Blog Review: June 27

Why AI needs new architectures; formal abstractions; buying IP; 20 years of copper.

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Applied Materials’ Sundeep Bajikar argues that to realize the full potential of AI, new computing architectures are necessary, otherwise AI will quickly become unaffordable.

Synopsys’ Iain Singleton considers why it may not always be necessary to start at the reset state during formal verification and how to use abstractions to get a head start on bug hunting.

Cadence’s Meera Collier looks why it’s become so common to purchase interface IP rather than making it within the company and important things to consider when choosing a vendor.

Mentor’s Colin Walls shares another set of embedded software tips, including optimizing C code, accessing hardware ports in C/C++, and breaking down code for readability.

Lam Research’s Shelly Miyasato looks back on twenty years of copper interconnects, why it’s been one of the most significant inflections the industry has ever seen, and what it took to successfully integrate copper.

Walt Custer of Custer Consulting Group digs into what the larger worldwide GDP expectations means for the semiconductor industry, plus the recently released semiconductor sales predictions from WSTS.

Arm’s Jim Wallace and Cadence’s Kevin Yee explain CCIX, the effort to allow accelerators from different suppliers to interoperate with each other, and the 7nm test chip the companies created along with Xilinx and TSMC.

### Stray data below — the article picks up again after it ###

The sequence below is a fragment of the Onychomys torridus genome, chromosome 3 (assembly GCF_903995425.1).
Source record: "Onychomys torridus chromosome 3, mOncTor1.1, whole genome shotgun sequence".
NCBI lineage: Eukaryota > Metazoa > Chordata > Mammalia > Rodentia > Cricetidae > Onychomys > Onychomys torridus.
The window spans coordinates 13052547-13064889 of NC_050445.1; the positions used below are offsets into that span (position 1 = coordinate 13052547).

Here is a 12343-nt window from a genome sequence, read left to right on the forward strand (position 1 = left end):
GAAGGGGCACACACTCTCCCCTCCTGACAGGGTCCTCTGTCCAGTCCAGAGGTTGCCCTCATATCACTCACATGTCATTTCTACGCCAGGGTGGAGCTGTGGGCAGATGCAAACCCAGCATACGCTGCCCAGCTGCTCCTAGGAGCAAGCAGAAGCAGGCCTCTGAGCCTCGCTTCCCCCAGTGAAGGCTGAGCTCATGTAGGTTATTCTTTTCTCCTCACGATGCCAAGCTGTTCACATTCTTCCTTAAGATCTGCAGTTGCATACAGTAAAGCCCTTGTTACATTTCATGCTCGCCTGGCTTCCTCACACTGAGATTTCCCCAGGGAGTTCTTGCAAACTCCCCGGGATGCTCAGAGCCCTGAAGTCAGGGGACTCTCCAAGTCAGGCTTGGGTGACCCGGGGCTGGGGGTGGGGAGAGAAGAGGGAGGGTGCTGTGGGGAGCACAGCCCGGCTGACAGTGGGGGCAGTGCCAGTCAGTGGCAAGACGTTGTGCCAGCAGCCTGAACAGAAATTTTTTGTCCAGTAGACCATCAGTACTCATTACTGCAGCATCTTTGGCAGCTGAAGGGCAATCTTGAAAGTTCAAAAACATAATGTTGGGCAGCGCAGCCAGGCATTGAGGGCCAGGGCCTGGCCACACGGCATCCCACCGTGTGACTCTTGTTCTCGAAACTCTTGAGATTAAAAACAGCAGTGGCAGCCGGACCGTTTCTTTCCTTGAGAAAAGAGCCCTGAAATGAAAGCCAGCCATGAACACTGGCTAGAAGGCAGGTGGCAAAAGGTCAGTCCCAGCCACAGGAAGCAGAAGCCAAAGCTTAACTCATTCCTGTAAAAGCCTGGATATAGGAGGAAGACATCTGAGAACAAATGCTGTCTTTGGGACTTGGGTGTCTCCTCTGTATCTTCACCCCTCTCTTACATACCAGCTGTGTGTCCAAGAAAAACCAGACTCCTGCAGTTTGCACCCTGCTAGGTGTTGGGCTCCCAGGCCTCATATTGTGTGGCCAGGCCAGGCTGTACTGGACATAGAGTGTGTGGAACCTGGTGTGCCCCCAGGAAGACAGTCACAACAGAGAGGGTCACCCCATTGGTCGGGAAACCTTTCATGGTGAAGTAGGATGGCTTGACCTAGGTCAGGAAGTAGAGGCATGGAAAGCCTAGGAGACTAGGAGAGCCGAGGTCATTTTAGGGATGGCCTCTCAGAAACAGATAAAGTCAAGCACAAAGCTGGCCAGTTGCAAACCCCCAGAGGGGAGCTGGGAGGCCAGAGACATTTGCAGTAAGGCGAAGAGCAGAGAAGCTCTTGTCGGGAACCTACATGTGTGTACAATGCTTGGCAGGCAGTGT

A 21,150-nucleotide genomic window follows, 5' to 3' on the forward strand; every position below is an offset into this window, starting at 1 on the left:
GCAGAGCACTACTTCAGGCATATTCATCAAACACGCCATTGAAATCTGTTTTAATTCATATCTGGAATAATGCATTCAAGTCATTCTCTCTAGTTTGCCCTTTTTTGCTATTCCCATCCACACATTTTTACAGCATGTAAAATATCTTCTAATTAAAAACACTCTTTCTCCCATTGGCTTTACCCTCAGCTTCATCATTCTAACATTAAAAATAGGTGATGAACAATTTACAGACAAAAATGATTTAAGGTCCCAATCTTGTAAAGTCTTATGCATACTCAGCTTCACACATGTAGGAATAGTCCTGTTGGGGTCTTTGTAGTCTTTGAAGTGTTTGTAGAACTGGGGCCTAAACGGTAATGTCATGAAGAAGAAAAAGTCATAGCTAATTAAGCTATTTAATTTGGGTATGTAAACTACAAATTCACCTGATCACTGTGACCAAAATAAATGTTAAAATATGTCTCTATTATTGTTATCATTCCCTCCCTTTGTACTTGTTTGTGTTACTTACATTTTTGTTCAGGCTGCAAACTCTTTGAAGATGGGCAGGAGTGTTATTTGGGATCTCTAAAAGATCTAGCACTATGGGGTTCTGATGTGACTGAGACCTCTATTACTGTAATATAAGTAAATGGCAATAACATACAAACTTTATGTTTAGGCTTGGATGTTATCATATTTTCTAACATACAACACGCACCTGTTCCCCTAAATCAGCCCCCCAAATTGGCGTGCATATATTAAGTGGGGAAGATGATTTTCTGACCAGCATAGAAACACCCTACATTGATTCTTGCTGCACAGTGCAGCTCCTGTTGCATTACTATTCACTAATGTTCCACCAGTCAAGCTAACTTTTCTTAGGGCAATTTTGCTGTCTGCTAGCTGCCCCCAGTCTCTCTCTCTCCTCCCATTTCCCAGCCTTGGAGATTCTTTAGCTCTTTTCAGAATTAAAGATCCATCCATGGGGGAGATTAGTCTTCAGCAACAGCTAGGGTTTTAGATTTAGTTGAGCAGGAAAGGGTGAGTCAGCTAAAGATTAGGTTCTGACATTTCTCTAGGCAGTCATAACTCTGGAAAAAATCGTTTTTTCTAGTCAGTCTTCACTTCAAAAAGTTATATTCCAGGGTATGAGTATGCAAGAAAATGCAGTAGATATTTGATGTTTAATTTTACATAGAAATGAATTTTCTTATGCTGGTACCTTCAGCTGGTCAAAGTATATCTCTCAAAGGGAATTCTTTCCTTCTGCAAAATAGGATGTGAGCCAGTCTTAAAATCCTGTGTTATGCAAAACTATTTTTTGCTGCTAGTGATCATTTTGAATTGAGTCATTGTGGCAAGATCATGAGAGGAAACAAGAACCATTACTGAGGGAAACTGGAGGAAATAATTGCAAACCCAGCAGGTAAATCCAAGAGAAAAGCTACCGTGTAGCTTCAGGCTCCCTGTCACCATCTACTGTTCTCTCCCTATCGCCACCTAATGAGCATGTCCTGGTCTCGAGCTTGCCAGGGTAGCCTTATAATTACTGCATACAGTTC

Writing for GlobalFoundries, Gary Dagastine looks at what technologies will be needed to enable autonomous cars and how to handle the massive amounts of data they’re projected to produce.

Ansys’ Mark Ravenstahl point to the importance of millimeter-wave radar for ADAS and autonomous vehicles and the challenges of radar simulation.

NXP’s Martijn van der Linden checks out a project from the Technical University of Eindhoven that aims to train a lifeguard drone to detect and assist swimmers who may be in trouble in pool environments.

And don’t forget to check out the blogs featured in last week’s Manufacturing & Process Technology newsletter:

Editor In Chief Ed Sperling contends that the next big breakthroughs in performance will come from completely different approaches.

Executive Editor Mark LaPedus talks with Imec’s CEO about artificial intelligence, automotive, EUV and DNA storage.

Lam Research’s Alex Yoon examines new approaches for cloud computing and mobile applications.

GlobalFoundries’ Yafeng Zhang looks at whether system-in-package or eNVM is better for microcontrollers and why.

Applied Materials’ Sundeep Bajikar explains why a radical new use in materials and 3D techniques requires changes in process equipment strategies.

Semico Research’s Rich Wawrzyniak argues that for advanced SoCs, the projected time and cost saving could make artificial intelligence a must-have item in EDA tools.

SEMI pulled together experts from leading companies to determine what data is relevant, and how to use it as a differentiator in smart manufacturing.

Coventor’s Benjamin Vincent details how to identify design interaction issues and ensure process control and uniformity.



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